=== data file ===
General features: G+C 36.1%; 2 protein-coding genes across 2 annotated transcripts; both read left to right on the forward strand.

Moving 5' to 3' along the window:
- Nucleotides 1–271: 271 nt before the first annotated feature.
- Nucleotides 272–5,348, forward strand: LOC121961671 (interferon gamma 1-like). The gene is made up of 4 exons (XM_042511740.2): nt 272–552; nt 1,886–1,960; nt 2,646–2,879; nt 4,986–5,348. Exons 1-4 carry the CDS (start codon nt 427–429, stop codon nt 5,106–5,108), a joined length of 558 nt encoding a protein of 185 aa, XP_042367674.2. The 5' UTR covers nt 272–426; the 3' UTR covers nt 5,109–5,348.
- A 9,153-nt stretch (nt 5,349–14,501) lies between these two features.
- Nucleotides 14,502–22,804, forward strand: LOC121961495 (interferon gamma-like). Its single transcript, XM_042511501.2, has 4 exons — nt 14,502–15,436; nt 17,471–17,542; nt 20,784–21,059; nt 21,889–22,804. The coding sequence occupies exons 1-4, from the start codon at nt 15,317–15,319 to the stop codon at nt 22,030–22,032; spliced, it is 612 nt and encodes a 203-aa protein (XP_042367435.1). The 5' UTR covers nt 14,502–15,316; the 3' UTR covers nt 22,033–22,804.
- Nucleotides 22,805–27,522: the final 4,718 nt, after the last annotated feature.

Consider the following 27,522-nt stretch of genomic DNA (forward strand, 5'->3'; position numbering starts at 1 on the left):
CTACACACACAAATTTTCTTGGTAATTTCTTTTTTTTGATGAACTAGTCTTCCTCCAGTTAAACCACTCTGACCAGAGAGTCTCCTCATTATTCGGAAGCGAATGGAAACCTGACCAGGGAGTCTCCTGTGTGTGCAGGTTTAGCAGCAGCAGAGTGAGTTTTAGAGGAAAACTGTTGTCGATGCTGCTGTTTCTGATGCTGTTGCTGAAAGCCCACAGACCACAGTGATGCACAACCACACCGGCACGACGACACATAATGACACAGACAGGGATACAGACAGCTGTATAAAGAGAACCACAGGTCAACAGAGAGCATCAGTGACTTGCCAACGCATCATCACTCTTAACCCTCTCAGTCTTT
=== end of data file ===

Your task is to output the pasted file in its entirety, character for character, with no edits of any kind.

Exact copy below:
General features: G+C 36.1%; 2 protein-coding genes across 2 annotated transcripts; both read left to right on the forward strand.

Moving 5' to 3' along the window:
- Nucleotides 1–271: 271 nt before the first annotated feature.
- Nucleotides 272–5,348, forward strand: LOC121961671 (interferon gamma 1-like). The gene is made up of 4 exons (XM_042511740.2): nt 272–552; nt 1,886–1,960; nt 2,646–2,879; nt 4,986–5,348. Exons 1-4 carry the CDS (start codon nt 427–429, stop codon nt 5,106–5,108), a joined length of 558 nt encoding a protein of 185 aa, XP_042367674.2. The 5' UTR covers nt 272–426; the 3' UTR covers nt 5,109–5,348.
- A 9,153-nt stretch (nt 5,349–14,501) lies between these two features.
- Nucleotides 14,502–22,804, forward strand: LOC121961495 (interferon gamma-like). Its single transcript, XM_042511501.2, has 4 exons — nt 14,502–15,436; nt 17,471–17,542; nt 20,784–21,059; nt 21,889–22,804. The coding sequence occupies exons 1-4, from the start codon at nt 15,317–15,319 to the stop codon at nt 22,030–22,032; spliced, it is 612 nt and encodes a 203-aa protein (XP_042367435.1). The 5' UTR covers nt 14,502–15,316; the 3' UTR covers nt 22,033–22,804.
- Nucleotides 22,805–27,522: the final 4,718 nt, after the last annotated feature.

Consider the following 27,522-nt stretch of genomic DNA (forward strand, 5'->3'; position numbering starts at 1 on the left):
CTACACACACAAATTTTCTTGGTAATTTCTTTTTTTTGATGAACTAGTCTTCCTCCAGTTAAACCACTCTGACCAGAGAGTCTCCTCATTATTCGGAAGCGAATGGAAACCTGACCAGGGAGTCTCCTGTGTGTGCAGGTTTAGCAGCAGCAGAGTGAGTTTTAGAGGAAAACTGTTGTCGATGCTGCTGTTTCTGATGCTGTTGCTGAAAGCCCACAGACCACAGTGATGCACAACCACACCGGCACGACGACACATAATGACACAGACAGGGATACAGACAGCTGTATAAAGAGAACCACAGGTCAACAGAGAGCATCAGTGACTTGCCAACGCATCATCACTCTTAACCCTCTCAGTCTTT